Wednesday, 14 August 2013

More self portraits

I have continued to work on portraits this week.  Here are a couple of quick videos, they are only a few seconds long.

Thursday, 8 August 2013

David Hockney and portraits


this is one of my drawings-Aug 2013

David Hockney is a British artist who often creates portraits in order to explore other ideas in art.  He doesn't usually accept commissions but draws and paints his friends, his relatives and his dogs.  His mother was drawn again and again.   Hockney's portraits are often a frontal view and  usually not flattering.
Hockney says "Faces are the most interesting thing we see; other people fascinate me and the most interesting aspect of other people-the point where we go inside them-is the face.  It tells all"

Self Portrait by David Hockney 2003

Henry 1988 by David Hockney
Self Portrait by David Hockney
Artist's mother by David Hockney

Sunday, 4 August 2013

Baked Passionfruit and Ricotta Cheesecake

Since returning from Canada it has been hard to return to the blog business.  A few things have happened to take up my time like trying to get my hacked email back (not happening) and sort out my car who someone backed into.  Anyway.... today I was invited to a party in Darling Point with views overlooking a huge chunk of harbour, absolutely amazing.  I made some mini passionfruit cheesecakes to take.  I didn't have time to do any drawings before having to zip over there but here are some photos and the recipe.  Quite a good recipe because there's not a great deal of sugar in it and lots of protein.

Baked Passionfruit and Ricotta Cheesecake
200 g digestive biscuits
1/2 c almond meal
125 g butter, melted and cooled
4 eggs
1/2 c sugar
500 g ricotta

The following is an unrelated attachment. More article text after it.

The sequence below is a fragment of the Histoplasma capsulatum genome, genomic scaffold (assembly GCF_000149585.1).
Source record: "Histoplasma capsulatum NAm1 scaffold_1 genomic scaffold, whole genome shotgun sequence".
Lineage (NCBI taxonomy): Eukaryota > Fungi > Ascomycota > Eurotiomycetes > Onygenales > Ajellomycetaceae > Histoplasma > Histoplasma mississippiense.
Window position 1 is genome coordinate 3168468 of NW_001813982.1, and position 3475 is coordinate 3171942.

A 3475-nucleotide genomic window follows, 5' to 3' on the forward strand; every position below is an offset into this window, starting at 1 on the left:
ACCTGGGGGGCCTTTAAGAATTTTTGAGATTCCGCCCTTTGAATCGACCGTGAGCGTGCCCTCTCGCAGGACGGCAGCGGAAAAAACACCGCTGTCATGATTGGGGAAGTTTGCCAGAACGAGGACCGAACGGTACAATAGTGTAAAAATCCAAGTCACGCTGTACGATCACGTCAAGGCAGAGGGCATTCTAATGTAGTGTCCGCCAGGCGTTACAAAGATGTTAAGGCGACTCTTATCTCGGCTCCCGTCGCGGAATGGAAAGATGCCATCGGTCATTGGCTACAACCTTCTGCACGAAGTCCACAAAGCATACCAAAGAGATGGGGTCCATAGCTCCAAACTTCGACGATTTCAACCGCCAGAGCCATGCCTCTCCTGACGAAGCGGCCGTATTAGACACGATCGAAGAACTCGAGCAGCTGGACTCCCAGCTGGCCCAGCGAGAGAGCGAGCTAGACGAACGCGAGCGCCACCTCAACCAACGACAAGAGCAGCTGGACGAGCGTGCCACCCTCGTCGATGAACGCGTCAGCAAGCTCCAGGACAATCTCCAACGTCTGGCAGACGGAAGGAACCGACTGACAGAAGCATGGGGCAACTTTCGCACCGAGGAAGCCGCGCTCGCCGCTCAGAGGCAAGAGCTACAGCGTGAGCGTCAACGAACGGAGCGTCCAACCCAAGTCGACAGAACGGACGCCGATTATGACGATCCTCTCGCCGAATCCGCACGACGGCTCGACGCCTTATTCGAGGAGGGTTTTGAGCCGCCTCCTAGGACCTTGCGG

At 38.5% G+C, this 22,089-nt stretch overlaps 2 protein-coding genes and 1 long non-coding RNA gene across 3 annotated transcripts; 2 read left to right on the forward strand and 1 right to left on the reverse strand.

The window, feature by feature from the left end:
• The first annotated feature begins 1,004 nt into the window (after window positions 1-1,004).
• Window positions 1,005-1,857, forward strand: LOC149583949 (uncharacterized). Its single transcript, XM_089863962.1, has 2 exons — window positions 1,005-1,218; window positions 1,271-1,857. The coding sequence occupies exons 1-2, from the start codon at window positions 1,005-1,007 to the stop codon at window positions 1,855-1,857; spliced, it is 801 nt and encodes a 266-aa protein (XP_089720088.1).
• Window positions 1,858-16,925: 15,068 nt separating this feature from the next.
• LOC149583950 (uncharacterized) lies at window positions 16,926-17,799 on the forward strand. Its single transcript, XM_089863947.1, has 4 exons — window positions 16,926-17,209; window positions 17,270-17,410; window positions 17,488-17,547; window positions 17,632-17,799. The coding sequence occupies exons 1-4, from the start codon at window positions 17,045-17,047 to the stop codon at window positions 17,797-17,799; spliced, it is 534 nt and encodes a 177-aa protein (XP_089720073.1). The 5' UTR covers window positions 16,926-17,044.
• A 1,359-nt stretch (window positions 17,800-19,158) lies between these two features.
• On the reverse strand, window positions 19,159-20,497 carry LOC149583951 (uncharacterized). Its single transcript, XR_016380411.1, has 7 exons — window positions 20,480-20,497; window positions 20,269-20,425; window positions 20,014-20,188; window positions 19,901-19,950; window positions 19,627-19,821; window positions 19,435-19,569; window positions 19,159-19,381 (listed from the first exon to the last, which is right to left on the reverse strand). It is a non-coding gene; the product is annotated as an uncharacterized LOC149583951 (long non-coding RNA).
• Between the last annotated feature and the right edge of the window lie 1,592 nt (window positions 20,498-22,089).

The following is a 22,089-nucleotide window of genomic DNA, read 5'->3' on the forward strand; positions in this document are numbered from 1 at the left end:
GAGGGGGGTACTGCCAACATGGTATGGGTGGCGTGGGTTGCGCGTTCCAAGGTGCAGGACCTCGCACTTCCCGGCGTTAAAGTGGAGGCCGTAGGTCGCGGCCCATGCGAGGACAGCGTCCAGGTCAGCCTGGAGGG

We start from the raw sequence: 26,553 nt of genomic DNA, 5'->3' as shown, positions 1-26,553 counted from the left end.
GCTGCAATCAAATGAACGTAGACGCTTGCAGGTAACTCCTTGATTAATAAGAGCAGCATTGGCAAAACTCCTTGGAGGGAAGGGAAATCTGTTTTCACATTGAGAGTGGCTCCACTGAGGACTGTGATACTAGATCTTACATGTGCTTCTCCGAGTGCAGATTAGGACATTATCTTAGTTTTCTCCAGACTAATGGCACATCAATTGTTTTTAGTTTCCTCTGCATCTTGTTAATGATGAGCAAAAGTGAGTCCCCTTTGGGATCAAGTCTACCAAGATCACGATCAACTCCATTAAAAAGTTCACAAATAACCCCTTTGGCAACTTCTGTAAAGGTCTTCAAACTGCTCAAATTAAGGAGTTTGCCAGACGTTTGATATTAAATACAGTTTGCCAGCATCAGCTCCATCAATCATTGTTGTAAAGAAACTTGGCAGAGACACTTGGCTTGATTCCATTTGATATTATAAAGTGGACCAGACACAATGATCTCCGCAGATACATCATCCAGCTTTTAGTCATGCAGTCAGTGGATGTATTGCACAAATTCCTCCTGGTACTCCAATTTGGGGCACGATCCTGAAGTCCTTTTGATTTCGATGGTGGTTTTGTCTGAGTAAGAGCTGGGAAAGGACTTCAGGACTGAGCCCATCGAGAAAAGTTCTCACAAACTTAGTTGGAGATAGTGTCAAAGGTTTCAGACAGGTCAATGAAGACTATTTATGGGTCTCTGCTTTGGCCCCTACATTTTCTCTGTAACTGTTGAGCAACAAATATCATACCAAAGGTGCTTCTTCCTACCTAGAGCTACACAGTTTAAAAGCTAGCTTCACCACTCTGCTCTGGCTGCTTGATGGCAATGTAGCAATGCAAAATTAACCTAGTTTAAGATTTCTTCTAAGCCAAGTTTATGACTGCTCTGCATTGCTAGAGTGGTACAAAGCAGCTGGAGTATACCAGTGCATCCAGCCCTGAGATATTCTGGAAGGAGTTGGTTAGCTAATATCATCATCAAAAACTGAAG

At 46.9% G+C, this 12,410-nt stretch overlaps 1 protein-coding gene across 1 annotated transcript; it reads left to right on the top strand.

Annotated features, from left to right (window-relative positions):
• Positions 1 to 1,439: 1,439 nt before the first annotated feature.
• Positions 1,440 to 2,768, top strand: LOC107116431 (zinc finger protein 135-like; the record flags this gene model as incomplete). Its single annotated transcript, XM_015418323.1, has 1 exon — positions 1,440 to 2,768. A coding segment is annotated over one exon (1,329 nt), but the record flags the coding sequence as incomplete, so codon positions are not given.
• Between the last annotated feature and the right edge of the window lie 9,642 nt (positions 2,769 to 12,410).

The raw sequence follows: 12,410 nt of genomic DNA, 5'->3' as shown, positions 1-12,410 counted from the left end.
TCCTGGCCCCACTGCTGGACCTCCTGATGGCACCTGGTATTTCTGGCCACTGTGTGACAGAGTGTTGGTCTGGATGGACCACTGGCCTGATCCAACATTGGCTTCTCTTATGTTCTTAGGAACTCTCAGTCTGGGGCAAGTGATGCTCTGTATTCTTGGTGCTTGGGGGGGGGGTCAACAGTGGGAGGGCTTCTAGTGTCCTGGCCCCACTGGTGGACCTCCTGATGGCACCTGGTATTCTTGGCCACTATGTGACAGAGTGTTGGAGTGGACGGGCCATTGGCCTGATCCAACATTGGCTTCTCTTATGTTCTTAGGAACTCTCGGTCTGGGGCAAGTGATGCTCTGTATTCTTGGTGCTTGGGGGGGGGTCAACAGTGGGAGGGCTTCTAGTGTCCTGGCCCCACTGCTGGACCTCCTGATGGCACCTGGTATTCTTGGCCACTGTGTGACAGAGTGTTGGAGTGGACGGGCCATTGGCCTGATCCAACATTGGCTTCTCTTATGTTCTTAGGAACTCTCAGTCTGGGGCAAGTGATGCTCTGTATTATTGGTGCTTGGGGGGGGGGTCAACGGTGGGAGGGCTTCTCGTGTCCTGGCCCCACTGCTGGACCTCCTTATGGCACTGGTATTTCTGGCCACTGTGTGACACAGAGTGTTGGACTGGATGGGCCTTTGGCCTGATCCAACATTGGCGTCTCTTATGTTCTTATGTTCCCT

300 g cream cheese (I used one pack only and it was 250 g)
grated zest and juice of one lime
1/3 c plain flour

Passionfruit syrup
1/2 c sugar
1/2 c passionfruit pulp
juice of one lime

For the passionfruit syrup, combine the sugar, passionfruit and 1/2 c water in a small saucepan.  Bring to the boil and then simmer for 10-15 min until thick and syrupy.  Remove from heat and add the lime juice, set aside to cool.
Preheat the oven to 180 C.  Lightly grease and line a 23 cm spring form pan with baking paper.  I did the same with 21 muffin thingos.  Put the digestives in a bag and bash with a rolling pin until you have fine crumbs.  Tip into a bowl with the almond meal and butter and mix well.
Press the mixture firmly in the base of the prepared tin and bake for 10 min (less if you are using the muffin tins) Remove and let cool.  Reduce oven to 160 C
To make filling, beat eggs and sugar until sugar dissolves.  Add the ricotta, cream cheese, lime zest and juice, flour and 4 tbsp. of the passionfruit syrup.  Beat until well combined. Pour the filling over the base or bases.  Bake for 45 min for the large cake or 20 min if it is the little ones.
Switch off the oven, open the door a little and leave the cheesecake to cool completely.  Spoon the remaining passionfruit syrup over the top before serving.